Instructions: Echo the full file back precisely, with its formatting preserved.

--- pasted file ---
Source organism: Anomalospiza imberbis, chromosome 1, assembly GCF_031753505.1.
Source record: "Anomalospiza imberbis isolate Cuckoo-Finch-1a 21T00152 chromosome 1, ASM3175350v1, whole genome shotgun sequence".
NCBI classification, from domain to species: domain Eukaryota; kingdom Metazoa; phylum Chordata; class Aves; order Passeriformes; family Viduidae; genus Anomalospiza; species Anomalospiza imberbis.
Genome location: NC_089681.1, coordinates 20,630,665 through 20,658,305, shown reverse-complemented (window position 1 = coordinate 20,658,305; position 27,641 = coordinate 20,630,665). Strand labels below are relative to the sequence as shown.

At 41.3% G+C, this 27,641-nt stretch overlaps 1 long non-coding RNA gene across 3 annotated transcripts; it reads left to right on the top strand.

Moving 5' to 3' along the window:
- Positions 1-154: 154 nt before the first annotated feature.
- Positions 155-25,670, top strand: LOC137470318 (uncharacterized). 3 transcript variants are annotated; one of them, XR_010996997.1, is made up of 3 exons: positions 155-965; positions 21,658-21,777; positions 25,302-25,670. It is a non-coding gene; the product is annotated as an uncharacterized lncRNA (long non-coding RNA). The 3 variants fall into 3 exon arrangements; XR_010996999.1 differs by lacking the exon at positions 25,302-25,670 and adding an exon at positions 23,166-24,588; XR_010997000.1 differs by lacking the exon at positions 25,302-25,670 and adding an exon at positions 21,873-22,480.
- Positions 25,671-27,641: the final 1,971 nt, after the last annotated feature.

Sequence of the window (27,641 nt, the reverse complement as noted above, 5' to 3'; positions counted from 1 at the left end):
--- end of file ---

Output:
Source organism: Anomalospiza imberbis, chromosome 1, assembly GCF_031753505.1.
Source record: "Anomalospiza imberbis isolate Cuckoo-Finch-1a 21T00152 chromosome 1, ASM3175350v1, whole genome shotgun sequence".
NCBI classification, from domain to species: domain Eukaryota; kingdom Metazoa; phylum Chordata; class Aves; order Passeriformes; family Viduidae; genus Anomalospiza; species Anomalospiza imberbis.
Genome location: NC_089681.1, coordinates 20,630,665 through 20,658,305, shown reverse-complemented (window position 1 = coordinate 20,658,305; position 27,641 = coordinate 20,630,665). Strand labels below are relative to the sequence as shown.

At 41.3% G+C, this 27,641-nt stretch overlaps 1 long non-coding RNA gene across 3 annotated transcripts; it reads left to right on the top strand.

Moving 5' to 3' along the window:
- Positions 1-154: 154 nt before the first annotated feature.
- Positions 155-25,670, top strand: LOC137470318 (uncharacterized). 3 transcript variants are annotated; one of them, XR_010996997.1, is made up of 3 exons: positions 155-965; positions 21,658-21,777; positions 25,302-25,670. It is a non-coding gene; the product is annotated as an uncharacterized lncRNA (long non-coding RNA). The 3 variants fall into 3 exon arrangements; XR_010996999.1 differs by lacking the exon at positions 25,302-25,670 and adding an exon at positions 23,166-24,588; XR_010997000.1 differs by lacking the exon at positions 25,302-25,670 and adding an exon at positions 21,873-22,480.
- Positions 25,671-27,641: the final 1,971 nt, after the last annotated feature.

Sequence of the window (27,641 nt, the reverse complement as noted above, 5' to 3'; positions counted from 1 at the left end):